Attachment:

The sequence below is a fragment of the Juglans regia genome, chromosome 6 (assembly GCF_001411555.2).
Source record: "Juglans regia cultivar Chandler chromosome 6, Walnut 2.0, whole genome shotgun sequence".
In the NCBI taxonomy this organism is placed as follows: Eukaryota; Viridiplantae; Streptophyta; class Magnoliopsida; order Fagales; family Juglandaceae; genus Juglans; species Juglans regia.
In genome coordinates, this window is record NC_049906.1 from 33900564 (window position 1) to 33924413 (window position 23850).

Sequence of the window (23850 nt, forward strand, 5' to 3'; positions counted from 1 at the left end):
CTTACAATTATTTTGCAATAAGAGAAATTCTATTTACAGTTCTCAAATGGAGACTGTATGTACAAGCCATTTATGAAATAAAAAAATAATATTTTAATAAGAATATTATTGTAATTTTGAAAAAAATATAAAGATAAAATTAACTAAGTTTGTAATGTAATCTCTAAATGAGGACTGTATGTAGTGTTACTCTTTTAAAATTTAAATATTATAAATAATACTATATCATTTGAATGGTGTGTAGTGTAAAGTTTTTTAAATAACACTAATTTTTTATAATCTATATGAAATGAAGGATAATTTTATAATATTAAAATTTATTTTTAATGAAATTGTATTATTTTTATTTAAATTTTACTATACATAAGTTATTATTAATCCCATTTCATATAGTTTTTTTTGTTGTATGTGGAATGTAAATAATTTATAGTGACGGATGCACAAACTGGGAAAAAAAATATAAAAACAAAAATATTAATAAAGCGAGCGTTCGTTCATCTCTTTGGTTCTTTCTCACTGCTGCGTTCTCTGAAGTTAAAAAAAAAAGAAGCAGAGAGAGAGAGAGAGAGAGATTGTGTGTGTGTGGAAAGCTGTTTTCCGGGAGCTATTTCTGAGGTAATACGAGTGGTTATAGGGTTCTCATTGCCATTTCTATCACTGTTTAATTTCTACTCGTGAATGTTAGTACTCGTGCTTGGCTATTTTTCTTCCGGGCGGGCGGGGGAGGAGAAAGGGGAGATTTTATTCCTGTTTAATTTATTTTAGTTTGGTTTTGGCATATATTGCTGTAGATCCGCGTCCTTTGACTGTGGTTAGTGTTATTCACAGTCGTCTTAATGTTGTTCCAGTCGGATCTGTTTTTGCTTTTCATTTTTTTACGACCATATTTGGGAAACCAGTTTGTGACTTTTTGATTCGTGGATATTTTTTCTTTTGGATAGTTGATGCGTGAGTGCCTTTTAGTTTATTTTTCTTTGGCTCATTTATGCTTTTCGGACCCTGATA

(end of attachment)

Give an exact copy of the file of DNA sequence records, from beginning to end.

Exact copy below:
The sequence below is a fragment of the Juglans regia genome, chromosome 6 (assembly GCF_001411555.2).
Source record: "Juglans regia cultivar Chandler chromosome 6, Walnut 2.0, whole genome shotgun sequence".
In the NCBI taxonomy this organism is placed as follows: Eukaryota; Viridiplantae; Streptophyta; class Magnoliopsida; order Fagales; family Juglandaceae; genus Juglans; species Juglans regia.
In genome coordinates, this window is record NC_049906.1 from 33900564 (window position 1) to 33924413 (window position 23850).

Sequence of the window (23850 nt, forward strand, 5' to 3'; positions counted from 1 at the left end):
CTTACAATTATTTTGCAATAAGAGAAATTCTATTTACAGTTCTCAAATGGAGACTGTATGTACAAGCCATTTATGAAATAAAAAAATAATATTTTAATAAGAATATTATTGTAATTTTGAAAAAAATATAAAGATAAAATTAACTAAGTTTGTAATGTAATCTCTAAATGAGGACTGTATGTAGTGTTACTCTTTTAAAATTTAAATATTATAAATAATACTATATCATTTGAATGGTGTGTAGTGTAAAGTTTTTTAAATAACACTAATTTTTTATAATCTATATGAAATGAAGGATAATTTTATAATATTAAAATTTATTTTTAATGAAATTGTATTATTTTTATTTAAATTTTACTATACATAAGTTATTATTAATCCCATTTCATATAGTTTTTTTTGTTGTATGTGGAATGTAAATAATTTATAGTGACGGATGCACAAACTGGGAAAAAAAATATAAAAACAAAAATATTAATAAAGCGAGCGTTCGTTCATCTCTTTGGTTCTTTCTCACTGCTGCGTTCTCTGAAGTTAAAAAAAAAAGAAGCAGAGAGAGAGAGAGAGAGAGATTGTGTGTGTGTGGAAAGCTGTTTTCCGGGAGCTATTTCTGAGGTAATACGAGTGGTTATAGGGTTCTCATTGCCATTTCTATCACTGTTTAATTTCTACTCGTGAATGTTAGTACTCGTGCTTGGCTATTTTTCTTCCGGGCGGGCGGGGGAGGAGAAAGGGGAGATTTTATTCCTGTTTAATTTATTTTAGTTTGGTTTTGGCATATATTGCTGTAGATCCGCGTCCTTTGACTGTGGTTAGTGTTATTCACAGTCGTCTTAATGTTGTTCCAGTCGGATCTGTTTTTGCTTTTCATTTTTTTACGACCATATTTGGGAAACCAGTTTGTGACTTTTTGATTCGTGGATATTTTTTCTTTTGGATAGTTGATGCGTGAGTGCCTTTTAGTTTATTTTTCTTTGGCTCATTTATGCTTTTCGGACCCTGATA